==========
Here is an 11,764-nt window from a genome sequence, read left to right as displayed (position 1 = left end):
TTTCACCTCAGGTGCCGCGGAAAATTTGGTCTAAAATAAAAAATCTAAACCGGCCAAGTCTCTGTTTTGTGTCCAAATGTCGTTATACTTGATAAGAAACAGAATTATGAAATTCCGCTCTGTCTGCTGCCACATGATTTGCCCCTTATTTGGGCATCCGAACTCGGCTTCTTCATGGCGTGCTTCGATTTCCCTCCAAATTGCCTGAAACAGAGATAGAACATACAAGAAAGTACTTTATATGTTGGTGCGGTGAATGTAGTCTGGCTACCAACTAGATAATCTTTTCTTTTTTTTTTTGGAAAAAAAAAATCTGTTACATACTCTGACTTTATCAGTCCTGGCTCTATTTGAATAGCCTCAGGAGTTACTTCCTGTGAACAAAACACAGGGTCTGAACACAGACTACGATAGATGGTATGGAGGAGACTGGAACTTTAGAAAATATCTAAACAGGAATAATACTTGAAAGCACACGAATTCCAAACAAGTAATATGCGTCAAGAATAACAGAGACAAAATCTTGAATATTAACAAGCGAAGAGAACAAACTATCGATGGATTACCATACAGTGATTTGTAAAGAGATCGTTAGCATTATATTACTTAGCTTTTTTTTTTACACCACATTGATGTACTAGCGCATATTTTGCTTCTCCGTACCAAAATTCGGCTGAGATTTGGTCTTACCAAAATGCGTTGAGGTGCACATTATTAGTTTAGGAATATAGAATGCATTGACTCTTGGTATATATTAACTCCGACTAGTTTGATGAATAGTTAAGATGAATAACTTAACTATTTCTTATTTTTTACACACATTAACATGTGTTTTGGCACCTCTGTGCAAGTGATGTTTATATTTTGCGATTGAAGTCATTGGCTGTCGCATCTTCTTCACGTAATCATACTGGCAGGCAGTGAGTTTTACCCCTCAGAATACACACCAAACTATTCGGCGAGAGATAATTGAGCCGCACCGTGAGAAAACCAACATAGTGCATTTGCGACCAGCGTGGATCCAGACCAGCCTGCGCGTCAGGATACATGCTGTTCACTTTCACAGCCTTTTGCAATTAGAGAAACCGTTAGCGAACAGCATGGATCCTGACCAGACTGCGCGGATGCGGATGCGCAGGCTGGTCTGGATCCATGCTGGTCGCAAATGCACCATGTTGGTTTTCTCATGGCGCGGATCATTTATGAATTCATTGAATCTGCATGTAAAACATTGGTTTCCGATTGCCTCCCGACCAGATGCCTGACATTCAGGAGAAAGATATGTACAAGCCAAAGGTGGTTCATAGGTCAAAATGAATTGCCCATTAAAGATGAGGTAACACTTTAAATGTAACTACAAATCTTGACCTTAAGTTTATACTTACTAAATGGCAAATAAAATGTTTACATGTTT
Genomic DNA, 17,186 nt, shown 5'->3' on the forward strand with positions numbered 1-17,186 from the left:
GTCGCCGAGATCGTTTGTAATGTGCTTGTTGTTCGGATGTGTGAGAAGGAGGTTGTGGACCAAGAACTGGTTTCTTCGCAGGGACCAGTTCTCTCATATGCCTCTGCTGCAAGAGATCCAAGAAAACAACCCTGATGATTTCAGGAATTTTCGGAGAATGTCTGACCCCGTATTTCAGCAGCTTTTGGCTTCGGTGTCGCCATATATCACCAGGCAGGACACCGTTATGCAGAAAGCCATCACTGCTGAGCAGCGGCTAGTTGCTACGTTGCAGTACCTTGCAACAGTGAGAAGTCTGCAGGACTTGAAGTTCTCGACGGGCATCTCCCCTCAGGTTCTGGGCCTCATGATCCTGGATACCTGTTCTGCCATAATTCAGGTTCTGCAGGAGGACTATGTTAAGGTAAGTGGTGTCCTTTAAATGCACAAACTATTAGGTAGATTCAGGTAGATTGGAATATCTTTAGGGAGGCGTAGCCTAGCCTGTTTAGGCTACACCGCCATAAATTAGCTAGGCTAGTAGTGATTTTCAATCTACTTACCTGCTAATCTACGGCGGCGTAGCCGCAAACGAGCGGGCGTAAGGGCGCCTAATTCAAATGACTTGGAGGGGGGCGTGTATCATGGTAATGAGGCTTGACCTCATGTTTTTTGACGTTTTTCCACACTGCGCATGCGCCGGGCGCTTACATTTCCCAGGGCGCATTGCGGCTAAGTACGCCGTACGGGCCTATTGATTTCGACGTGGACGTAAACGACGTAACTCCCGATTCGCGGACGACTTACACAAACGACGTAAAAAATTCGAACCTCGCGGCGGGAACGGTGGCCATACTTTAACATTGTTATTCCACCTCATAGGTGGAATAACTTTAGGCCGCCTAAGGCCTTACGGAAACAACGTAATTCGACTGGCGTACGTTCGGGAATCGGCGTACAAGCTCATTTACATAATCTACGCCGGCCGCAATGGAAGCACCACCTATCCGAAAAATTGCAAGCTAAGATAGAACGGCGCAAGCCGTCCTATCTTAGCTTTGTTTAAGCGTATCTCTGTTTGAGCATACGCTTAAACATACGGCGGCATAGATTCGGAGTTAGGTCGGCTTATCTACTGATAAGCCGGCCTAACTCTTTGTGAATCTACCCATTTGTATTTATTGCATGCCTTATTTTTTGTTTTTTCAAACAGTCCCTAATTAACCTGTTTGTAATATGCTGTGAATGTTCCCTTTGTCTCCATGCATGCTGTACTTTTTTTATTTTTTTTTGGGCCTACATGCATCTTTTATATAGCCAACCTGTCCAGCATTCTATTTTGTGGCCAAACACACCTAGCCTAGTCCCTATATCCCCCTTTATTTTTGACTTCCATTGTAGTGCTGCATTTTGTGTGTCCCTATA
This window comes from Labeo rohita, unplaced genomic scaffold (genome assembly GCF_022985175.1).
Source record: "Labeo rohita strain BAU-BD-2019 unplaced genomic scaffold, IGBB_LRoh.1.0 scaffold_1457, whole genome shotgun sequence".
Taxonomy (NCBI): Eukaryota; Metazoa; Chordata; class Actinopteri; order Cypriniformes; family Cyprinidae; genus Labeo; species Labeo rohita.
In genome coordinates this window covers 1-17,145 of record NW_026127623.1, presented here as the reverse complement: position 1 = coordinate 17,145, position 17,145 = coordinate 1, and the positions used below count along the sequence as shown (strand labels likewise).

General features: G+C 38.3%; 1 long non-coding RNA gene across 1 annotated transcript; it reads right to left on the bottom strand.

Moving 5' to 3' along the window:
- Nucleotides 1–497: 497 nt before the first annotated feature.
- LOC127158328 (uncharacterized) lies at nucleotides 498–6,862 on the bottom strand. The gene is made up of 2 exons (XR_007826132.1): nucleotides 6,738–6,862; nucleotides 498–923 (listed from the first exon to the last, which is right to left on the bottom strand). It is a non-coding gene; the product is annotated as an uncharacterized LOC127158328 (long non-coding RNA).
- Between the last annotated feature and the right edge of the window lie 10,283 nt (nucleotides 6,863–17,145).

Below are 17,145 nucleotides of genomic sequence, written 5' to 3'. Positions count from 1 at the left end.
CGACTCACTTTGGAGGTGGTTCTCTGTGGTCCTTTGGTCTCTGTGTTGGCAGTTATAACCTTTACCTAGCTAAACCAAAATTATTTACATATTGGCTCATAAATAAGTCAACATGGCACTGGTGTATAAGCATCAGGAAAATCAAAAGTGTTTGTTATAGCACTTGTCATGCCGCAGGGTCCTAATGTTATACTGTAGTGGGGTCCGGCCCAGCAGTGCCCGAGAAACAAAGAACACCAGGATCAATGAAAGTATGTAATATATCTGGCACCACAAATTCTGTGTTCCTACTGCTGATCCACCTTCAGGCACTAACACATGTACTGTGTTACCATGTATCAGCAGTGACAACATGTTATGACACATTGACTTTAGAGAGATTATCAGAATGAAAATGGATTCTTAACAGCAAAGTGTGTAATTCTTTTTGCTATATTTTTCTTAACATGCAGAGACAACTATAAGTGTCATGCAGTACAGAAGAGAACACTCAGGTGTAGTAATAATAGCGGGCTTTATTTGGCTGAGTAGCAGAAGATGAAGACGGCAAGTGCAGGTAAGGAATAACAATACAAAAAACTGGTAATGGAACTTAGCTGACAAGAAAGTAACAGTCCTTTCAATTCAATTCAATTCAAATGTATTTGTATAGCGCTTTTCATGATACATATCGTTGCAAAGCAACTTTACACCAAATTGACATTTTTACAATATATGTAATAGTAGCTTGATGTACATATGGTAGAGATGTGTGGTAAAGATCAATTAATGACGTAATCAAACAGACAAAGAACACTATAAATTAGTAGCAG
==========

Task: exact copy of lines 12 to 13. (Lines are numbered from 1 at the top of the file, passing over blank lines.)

- LOC127158328 (uncharacterized) lies at nucleotides 498–6,862 on the bottom strand. The gene is made up of 2 exons (XR_007826132.1): nucleotides 6,738–6,862; nucleotides 498–923 (listed from the first exon to the last, which is right to left on the bottom strand). It is a non-coding gene; the product is annotated as an uncharacterized LOC127158328 (long non-coding RNA).
- Between the last annotated feature and the right edge of the window lie 10,283 nt (nucleotides 6,863–17,145).